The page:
Infodemic: 13 False Facts and Fake News about COVID-19

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Aside from the pandemic , also rapidly spreads in the online world.

Millions of people around the world are mostly online due to home quarantine to stop the spread of coronavirus. Some irresponsible netizens took this chance to spread the “” virus, which also eventually resulted in an infodemic.

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World Health Organization officials have addressed the problem many times since the outbreak kicked off in China at the start of 2020.

“We’re concerned about the levels of rumours and misinformation that are hampering the response.”

“But we’re not just fighting an epidemic; we’re fighting an infodemic. Fake news spreads faster and more easily than this virus, and is just as dangerous,” they said.

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Health officials said infodemic, if not dealt with, would be harmful to everyone. From conspiracy theories on the virus’s origin to eating raw ginger as a cure, more and more irresponsible people try to take advantage of this world crisis to earn money or just simply to have fun.

Below is the list of false facts and fake news about COVID-19, which resulted in infodemic.

Also read: Pastor spreads fake news on COVID-19 to face charges

Infodemic: 13 False Facts and Fake News about COVID-19

1. Mosquito bites and Chinese food could spread coronavirus

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COVID-19 is a  respiratory disease that spreads primarily via droplets when an infected person coughs, sneezes or breathes out, or through droplets of saliva or discharge from the nose. Mosquitos can spread Dengue, not coronavirus. Chinese food will not give you a virus just as drinking Corona beer would not make you sick (if you drink moderately).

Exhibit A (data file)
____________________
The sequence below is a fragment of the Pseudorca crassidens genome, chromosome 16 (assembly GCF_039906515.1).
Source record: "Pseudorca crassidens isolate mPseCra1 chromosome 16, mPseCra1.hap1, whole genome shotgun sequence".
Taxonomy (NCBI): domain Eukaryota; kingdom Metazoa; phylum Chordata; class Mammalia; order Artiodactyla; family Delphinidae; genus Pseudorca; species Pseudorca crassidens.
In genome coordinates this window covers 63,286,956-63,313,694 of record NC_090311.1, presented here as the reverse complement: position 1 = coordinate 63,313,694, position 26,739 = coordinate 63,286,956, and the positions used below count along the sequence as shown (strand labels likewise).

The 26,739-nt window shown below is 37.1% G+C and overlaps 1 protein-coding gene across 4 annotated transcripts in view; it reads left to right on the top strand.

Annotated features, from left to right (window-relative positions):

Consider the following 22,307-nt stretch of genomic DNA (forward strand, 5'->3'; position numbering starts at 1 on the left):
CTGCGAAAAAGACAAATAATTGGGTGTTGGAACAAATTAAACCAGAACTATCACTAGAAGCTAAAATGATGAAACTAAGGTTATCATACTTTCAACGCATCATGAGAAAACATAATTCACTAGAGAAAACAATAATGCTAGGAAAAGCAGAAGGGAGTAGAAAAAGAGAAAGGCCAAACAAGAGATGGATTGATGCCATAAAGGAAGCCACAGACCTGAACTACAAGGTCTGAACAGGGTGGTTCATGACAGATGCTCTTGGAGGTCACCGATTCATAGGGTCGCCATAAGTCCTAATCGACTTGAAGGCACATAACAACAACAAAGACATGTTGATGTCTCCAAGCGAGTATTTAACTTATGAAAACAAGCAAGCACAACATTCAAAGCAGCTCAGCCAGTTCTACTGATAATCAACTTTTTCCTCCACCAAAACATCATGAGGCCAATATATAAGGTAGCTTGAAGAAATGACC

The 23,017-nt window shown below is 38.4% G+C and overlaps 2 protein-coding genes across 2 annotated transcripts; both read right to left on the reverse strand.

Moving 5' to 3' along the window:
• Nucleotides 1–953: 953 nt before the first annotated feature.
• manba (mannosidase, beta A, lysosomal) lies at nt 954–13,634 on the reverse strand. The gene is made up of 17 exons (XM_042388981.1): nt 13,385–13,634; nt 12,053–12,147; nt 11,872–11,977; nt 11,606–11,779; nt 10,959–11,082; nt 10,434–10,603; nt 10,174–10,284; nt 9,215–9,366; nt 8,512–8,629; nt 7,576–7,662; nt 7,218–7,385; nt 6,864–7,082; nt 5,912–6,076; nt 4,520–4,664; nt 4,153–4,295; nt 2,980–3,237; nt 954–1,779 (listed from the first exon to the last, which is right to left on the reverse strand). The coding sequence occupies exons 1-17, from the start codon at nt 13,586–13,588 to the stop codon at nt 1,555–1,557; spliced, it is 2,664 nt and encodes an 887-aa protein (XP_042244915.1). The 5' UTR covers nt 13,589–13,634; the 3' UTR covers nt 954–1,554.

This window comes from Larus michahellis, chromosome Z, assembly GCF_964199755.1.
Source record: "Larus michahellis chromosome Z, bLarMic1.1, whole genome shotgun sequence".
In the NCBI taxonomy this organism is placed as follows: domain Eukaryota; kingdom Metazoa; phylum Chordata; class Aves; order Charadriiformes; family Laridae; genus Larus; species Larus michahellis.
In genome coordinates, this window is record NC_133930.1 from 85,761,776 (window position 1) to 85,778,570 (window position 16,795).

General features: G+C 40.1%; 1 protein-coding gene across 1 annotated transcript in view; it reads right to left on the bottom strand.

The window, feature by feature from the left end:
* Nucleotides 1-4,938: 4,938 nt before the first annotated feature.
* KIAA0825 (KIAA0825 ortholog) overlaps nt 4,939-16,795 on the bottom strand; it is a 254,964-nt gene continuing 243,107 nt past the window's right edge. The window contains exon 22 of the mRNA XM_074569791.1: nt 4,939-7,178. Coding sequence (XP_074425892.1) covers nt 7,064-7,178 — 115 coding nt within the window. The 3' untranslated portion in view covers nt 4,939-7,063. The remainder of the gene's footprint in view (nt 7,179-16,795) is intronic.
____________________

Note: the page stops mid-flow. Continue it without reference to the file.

2. Regularly rinsing your nose with salt and water can prevent infection

There is zero evidence that was regularly rinsing out your nose with saline solution has protected anyone. It will not prevent you from catching respiratory infections.

3. Vaccines against pneumonia can defend you against the new coronavirus

Vaccines against pneumonia, such as pneumococcal vaccine and Haemophilus influenza type B (Hib) vaccine, do not protect against the new coronavirus.

The virus is so new and different that it needs its vaccine.

4. Spraying alcohol or chlorine all over your body can protect you against Covid-19 infection. Gargling bleach or drinking excessive amounts of water can flush out the virus

Good hygiene practices and frequent hand washing, plus the well-established practice of social distancing, may help reduce the risk of infection. Washing your hands with soap and water is still better than alcohol or sanitizer.

5. Inhaling hot air from a hair dryer to cure the coronavirusc700x420 1

A YouTube video with nearly half a million views falsely and dangerously advises inhaling hot air from a hairdryer to cure the coronavirus.

6. Cold weather, hot weather, snow, eating garlic and taking a hot bath will also prevent you from getting Covid-19

There is no evidence to suggest that Covid-19 will be affected by the general weather or the seasons at this stage.

Infodemic: 13 False Facts and Fake News about COVID-19

7. Ultraviolet disinfection lamp kills the new coronavirus

UV lamps should not be used to sterilize hands, or other areas of skin as UV radiation can cause skin irritation.

8. Colloidal silver, vitamins, teas, and essential oils could cure the disease

None of these are approved treatments or preventative measures against the disease.

9. Emissions from crematoriums in China could be seen from space

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It was first debunked in February. The images were not taken in real-time, PolitiFact reports, and most likely come from burning coal and oil.

10. “Immunity boosting” products

According to the World Health Organization, Vitamin C, Zinc, and similar treatments don’t have any known effects on preventing contraction of COVID-19.

11. A religious group in the Philippines is exempted from COVID-19

Zion of God, a religious group in Agusan del Sur in the Philippines, claimed they could not be infected with the virus because the “Holy Spirit” protects them.

However, WHO said people of all ages, gender, nationality, social status can be infected by COVID-19.

12. Antibiotics are effective in preventing and treating COVID-19

No, antibiotics do not work against viruses, only bacteria.

13. Eating bananas could protect you from contracting the virus.

DOH said banana is good for the health, but it will not protect anyone from getting infected with COVID-19.

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